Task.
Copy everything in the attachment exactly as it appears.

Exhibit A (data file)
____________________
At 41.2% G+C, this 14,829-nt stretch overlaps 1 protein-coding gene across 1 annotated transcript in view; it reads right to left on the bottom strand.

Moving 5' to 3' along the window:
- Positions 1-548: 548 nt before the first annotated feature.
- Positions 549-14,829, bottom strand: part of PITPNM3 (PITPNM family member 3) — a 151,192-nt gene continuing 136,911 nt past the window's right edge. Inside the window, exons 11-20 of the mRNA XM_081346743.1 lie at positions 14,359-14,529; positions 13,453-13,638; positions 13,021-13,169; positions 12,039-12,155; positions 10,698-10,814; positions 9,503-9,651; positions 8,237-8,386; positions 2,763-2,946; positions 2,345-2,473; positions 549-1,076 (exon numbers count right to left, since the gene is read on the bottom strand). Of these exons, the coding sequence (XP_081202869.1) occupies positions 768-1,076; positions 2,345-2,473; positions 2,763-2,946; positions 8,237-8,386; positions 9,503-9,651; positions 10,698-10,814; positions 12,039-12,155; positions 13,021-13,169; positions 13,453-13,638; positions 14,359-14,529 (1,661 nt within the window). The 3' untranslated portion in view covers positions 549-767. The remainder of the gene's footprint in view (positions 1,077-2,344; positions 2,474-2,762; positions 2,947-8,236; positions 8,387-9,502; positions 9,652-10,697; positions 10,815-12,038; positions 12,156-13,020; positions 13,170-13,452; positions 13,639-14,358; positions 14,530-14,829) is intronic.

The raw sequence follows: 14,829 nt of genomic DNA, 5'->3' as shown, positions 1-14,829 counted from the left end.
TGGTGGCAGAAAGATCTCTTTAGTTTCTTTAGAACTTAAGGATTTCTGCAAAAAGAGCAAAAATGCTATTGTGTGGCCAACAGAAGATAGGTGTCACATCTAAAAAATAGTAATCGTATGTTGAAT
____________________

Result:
At 41.2% G+C, this 14,829-nt stretch overlaps 1 protein-coding gene across 1 annotated transcript in view; it reads right to left on the bottom strand.

Moving 5' to 3' along the window:
- Positions 1-548: 548 nt before the first annotated feature.
- Positions 549-14,829, bottom strand: part of PITPNM3 (PITPNM family member 3) — a 151,192-nt gene continuing 136,911 nt past the window's right edge. Inside the window, exons 11-20 of the mRNA XM_081346743.1 lie at positions 14,359-14,529; positions 13,453-13,638; positions 13,021-13,169; positions 12,039-12,155; positions 10,698-10,814; positions 9,503-9,651; positions 8,237-8,386; positions 2,763-2,946; positions 2,345-2,473; positions 549-1,076 (exon numbers count right to left, since the gene is read on the bottom strand). Of these exons, the coding sequence (XP_081202869.1) occupies positions 768-1,076; positions 2,345-2,473; positions 2,763-2,946; positions 8,237-8,386; positions 9,503-9,651; positions 10,698-10,814; positions 12,039-12,155; positions 13,021-13,169; positions 13,453-13,638; positions 14,359-14,529 (1,661 nt within the window). The 3' untranslated portion in view covers positions 549-767. The remainder of the gene's footprint in view (positions 1,077-2,344; positions 2,474-2,762; positions 2,947-8,236; positions 8,387-9,502; positions 9,652-10,697; positions 10,815-12,038; positions 12,156-13,020; positions 13,170-13,452; positions 13,639-14,358; positions 14,530-14,829) is intronic.

The raw sequence follows: 14,829 nt of genomic DNA, 5'->3' as shown, positions 1-14,829 counted from the left end.
TGGTGGCAGAAAGATCTCTTTAGTTTCTTTAGAACTTAAGGATTTCTGCAAAAAGAGCAAAAATGCTATTGTGTGGCCAACAGAAGATAGGTGTCACATCTAAAAAATAGTAATCGTATGTTGAAT